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12 years ago today, the Dodgers played their last game at Vero Beach

Tommy Lasorda managed one last time in the place the Dodgers called home for 61 springs.

Houston Astros v Los Angeles Dodgers Photo by Doug Benc/Getty Images

Twelve years ago today, the Dodgers played their last spring training game at Holman Stadium in Vero Beach, ending a 61-year run at historic Dodgertown.

The game, a 12-10 loss to the Astros, was played with a lot going on in Dodgers camp. They would play one more game in Florida, a road contest in Jupiter the next day against the Marlins, before finishing up with a vagabond week in Arizona. Their new facility, Camelback Ranch in Phoenix, would open in 2009.

The St. Patrick’s Day affair was also a split-squad game, because half the team was playing exhibition games against the Padres in China. While Joe Torre managed in Beijing, that left Tommy Lasorda, for one last game in Vero Beach, to sit at the helm in his No. 2 jersey for the Dodgers.

Houston Astros v Los Angeles Dodgers
Carl Erskine and Tommy Lasorda were on hand for the Dodgers’ final game at Dodgertown in Vero Beach on May 17, 2008.
Photo by Doug Benc/Getty Images

Despite the contingent in China, the Dodgers that stayed behind had some regulars, including Juan Pierre, Rafael Furcal, and Andre Ethier in the top three lineup spots, and Chad Billingsley on the mound in his first full season as a starting pitcher.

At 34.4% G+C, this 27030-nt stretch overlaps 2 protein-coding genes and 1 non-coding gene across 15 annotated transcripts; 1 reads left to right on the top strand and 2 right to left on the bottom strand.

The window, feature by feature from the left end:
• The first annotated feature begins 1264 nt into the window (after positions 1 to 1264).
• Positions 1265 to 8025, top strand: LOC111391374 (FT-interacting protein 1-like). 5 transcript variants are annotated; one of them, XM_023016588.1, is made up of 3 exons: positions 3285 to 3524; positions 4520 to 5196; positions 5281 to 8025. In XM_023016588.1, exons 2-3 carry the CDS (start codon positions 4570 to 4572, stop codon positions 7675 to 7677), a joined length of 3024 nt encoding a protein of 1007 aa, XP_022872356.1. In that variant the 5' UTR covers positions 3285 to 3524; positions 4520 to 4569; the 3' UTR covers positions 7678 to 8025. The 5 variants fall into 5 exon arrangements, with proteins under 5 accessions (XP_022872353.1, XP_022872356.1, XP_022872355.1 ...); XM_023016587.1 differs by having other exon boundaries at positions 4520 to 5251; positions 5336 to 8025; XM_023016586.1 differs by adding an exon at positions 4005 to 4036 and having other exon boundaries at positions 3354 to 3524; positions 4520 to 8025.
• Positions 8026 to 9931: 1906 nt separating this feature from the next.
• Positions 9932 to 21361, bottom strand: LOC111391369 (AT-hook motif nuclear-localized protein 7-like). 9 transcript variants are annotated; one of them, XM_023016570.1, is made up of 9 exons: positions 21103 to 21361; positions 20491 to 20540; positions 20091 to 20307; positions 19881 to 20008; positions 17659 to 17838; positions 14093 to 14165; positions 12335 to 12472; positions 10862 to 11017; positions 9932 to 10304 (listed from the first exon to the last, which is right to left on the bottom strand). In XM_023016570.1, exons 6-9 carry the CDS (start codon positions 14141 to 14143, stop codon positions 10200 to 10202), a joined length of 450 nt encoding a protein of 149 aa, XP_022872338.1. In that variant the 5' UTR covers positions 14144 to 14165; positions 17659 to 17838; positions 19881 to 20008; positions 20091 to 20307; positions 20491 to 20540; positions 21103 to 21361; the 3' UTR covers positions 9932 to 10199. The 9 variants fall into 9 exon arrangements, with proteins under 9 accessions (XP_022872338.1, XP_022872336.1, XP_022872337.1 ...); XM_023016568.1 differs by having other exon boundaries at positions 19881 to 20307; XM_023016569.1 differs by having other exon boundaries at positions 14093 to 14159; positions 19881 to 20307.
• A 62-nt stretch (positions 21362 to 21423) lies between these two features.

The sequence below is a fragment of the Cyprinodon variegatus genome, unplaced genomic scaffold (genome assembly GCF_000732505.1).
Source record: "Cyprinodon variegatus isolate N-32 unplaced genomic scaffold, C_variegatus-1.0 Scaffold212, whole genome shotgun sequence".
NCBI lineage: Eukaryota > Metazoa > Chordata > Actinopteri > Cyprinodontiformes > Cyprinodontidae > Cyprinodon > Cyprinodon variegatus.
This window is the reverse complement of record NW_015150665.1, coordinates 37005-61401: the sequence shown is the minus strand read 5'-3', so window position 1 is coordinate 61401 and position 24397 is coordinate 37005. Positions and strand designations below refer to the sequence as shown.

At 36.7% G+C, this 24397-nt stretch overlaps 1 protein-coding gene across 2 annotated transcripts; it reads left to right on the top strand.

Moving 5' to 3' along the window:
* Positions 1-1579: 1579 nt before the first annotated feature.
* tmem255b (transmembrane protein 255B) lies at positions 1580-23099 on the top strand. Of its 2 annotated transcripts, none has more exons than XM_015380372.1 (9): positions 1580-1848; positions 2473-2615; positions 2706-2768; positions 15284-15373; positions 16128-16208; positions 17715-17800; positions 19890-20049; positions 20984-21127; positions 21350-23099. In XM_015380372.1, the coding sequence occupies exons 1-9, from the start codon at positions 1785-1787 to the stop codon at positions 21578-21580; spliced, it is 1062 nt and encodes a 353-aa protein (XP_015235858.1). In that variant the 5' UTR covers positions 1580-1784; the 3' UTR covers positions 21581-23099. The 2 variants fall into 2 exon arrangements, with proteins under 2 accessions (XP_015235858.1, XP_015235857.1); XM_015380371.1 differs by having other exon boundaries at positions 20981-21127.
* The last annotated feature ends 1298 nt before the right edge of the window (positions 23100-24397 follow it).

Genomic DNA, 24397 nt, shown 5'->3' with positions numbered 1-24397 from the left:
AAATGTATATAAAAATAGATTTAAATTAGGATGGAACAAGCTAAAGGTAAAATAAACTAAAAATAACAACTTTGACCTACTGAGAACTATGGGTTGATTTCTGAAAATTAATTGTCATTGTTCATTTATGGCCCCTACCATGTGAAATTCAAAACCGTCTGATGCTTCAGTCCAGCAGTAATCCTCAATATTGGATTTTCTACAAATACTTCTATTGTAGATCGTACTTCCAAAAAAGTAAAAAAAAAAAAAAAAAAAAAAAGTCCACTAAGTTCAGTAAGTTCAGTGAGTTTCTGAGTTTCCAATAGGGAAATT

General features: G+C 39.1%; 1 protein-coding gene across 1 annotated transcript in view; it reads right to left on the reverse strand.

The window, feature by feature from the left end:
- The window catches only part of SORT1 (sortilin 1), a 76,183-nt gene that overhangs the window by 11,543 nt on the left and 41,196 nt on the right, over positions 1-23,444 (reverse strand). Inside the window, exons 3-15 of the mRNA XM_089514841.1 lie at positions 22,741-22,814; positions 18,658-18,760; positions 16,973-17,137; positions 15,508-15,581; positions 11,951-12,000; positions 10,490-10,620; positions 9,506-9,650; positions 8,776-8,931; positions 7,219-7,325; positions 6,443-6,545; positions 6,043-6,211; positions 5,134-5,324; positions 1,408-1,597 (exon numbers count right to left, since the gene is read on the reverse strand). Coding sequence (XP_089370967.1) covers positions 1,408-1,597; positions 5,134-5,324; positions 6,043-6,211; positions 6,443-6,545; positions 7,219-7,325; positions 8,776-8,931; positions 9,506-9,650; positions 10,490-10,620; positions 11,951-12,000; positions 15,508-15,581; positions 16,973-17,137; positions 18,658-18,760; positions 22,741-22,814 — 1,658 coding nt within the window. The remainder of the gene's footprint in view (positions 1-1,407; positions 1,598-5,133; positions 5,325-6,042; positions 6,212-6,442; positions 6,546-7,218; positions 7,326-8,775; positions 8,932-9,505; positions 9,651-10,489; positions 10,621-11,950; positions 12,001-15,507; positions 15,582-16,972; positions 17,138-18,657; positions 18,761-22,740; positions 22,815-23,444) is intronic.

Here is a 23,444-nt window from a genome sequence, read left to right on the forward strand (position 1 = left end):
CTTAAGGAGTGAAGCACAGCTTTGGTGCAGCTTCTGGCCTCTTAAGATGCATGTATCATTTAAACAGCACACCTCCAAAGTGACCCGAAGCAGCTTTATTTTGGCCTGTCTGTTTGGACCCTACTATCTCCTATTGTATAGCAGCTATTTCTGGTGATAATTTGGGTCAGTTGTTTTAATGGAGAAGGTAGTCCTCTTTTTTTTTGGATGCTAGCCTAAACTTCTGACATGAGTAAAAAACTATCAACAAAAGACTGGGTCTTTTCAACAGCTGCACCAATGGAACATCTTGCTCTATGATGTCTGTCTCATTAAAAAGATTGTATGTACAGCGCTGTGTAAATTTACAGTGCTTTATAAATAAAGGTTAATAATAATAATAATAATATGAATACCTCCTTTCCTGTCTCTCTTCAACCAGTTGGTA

Ethier was 4-for-5 with three RBI, missing a cycle by a double, and Furcal was 3-for-6 with a home run, a triple and three runs scored.

The Dodgers moved their spring training to a former World War II naval air station in Vero Beach in 1948, almost at the start of the Boys of Summer run that saw the team win six pennants in 10 years, including the club’s first World Series win. The team was invited to the city by local businessman Bud Holman, for whom the stadium was named five years later.

What made Dodgertown great was the sense of history. Maybe the close quarters fed into this, with players living on site, but also that franchise legends would always be around to work with current players.

“You could talk shop with any one of those guys,” reliever Rudy Seañez told Kevin Baxter of the LA Times in 2008. “The people walking through here, it was pretty cool. It’ll be one of the things that you always remember.”

From a logistical standpoint, it made perfect sense for the Dodgers move their spring home to Arizona, even if it was a tough emotional break. It’s much closer for not only the team, but the fans from in and around Los Angeles, to travel to Phoenix than to head to Florida. I only went to Vero Beach once, on my 30th birthday in 2006, thanks to a work conference in Miami later that week. My time in Dodgertown was very brief, coming directly from redeye flight to the stadium. But even in that short time I could feel the history oozing from the place, and there was some magic in seeing Holman Stadium, and the outfield berm with my own eyes after all those years only seeing on television.

Here are some facts from that last Dodgers game at Holman Stadium from March 17, 2008:

  • Last home run: Nick Gorneault, Astros (9th inning, off Greg Jones)
  • Last hit: Gorneault’s HR
  • Last home run (and hit), Dodgers: Andre Ethier (8th inning, off Chad Paronto)
    *note: Preston Mattingly also homered off Paronto, three batters earlier
  • Last baserunner: James Tomlin (9th inning walk to load the bases with two outs)
  • Last batter: Rafael Furcal, groundout to second base
  • Winning pitcher: Geoff Geary, 2 IP, 1 strikeout
  • Losing pitcher: Joe Beimel, ⅔ IP, 3 hits, 3 runs
  • Save: Carlos Hines, 1 IP, 1 walk, 1 strikeout